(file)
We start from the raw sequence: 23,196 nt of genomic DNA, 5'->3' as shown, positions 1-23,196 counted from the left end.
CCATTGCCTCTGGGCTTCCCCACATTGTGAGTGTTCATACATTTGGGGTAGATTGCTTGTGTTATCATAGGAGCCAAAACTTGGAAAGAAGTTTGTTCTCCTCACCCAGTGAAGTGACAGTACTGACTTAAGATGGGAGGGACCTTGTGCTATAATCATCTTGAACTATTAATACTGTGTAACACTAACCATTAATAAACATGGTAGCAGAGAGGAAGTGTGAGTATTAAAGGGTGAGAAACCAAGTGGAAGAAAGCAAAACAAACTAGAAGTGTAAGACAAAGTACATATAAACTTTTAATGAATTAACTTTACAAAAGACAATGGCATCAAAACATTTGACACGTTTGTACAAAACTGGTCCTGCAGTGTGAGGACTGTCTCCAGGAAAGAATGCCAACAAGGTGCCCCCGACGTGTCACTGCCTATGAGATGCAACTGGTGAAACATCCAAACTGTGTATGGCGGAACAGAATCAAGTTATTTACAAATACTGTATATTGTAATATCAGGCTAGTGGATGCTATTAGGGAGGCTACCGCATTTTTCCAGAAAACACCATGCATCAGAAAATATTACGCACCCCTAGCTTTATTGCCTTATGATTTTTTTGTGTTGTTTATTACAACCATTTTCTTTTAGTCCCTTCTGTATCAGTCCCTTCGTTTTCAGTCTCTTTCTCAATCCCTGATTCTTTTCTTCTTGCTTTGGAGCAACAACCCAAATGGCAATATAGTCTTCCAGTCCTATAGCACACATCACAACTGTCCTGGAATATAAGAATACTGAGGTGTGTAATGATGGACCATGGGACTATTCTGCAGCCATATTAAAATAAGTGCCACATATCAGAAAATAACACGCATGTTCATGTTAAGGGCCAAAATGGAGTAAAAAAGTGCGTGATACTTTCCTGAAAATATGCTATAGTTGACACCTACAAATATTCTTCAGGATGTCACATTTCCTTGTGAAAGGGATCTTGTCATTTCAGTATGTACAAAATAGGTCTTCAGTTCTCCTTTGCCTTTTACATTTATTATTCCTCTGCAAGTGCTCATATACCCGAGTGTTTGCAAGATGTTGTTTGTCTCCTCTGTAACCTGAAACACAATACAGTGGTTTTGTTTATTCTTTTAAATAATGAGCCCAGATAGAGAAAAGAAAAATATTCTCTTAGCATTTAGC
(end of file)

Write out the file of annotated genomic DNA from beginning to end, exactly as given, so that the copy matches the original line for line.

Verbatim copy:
We start from the raw sequence: 23,196 nt of genomic DNA, 5'->3' as shown, positions 1-23,196 counted from the left end.
CCATTGCCTCTGGGCTTCCCCACATTGTGAGTGTTCATACATTTGGGGTAGATTGCTTGTGTTATCATAGGAGCCAAAACTTGGAAAGAAGTTTGTTCTCCTCACCCAGTGAAGTGACAGTACTGACTTAAGATGGGAGGGACCTTGTGCTATAATCATCTTGAACTATTAATACTGTGTAACACTAACCATTAATAAACATGGTAGCAGAGAGGAAGTGTGAGTATTAAAGGGTGAGAAACCAAGTGGAAGAAAGCAAAACAAACTAGAAGTGTAAGACAAAGTACATATAAACTTTTAATGAATTAACTTTACAAAAGACAATGGCATCAAAACATTTGACACGTTTGTACAAAACTGGTCCTGCAGTGTGAGGACTGTCTCCAGGAAAGAATGCCAACAAGGTGCCCCCGACGTGTCACTGCCTATGAGATGCAACTGGTGAAACATCCAAACTGTGTATGGCGGAACAGAATCAAGTTATTTACAAATACTGTATATTGTAATATCAGGCTAGTGGATGCTATTAGGGAGGCTACCGCATTTTTCCAGAAAACACCATGCATCAGAAAATATTACGCACCCCTAGCTTTATTGCCTTATGATTTTTTTGTGTTGTTTATTACAACCATTTTCTTTTAGTCCCTTCTGTATCAGTCCCTTCGTTTTCAGTCTCTTTCTCAATCCCTGATTCTTTTCTTCTTGCTTTGGAGCAACAACCCAAATGGCAATATAGTCTTCCAGTCCTATAGCACACATCACAACTGTCCTGGAATATAAGAATACTGAGGTGTGTAATGATGGACCATGGGACTATTCTGCAGCCATATTAAAATAAGTGCCACATATCAGAAAATAACACGCATGTTCATGTTAAGGGCCAAAATGGAGTAAAAAAGTGCGTGATACTTTCCTGAAAATATGCTATAGTTGACACCTACAAATATTCTTCAGGATGTCACATTTCCTTGTGAAAGGGATCTTGTCATTTCAGTATGTACAAAATAGGTCTTCAGTTCTCCTTTGCCTTTTACATTTATTATTCCTCTGCAAGTGCTCATATACCCGAGTGTTTGCAAGATGTTGTTTGTCTCCTCTGTAACCTGAAACACAATACAGTGGTTTTGTTTATTCTTTTAAATAATGAGCCCAGATAGAGAAAAGAAAAATATTCTCTTAGCATTTAGC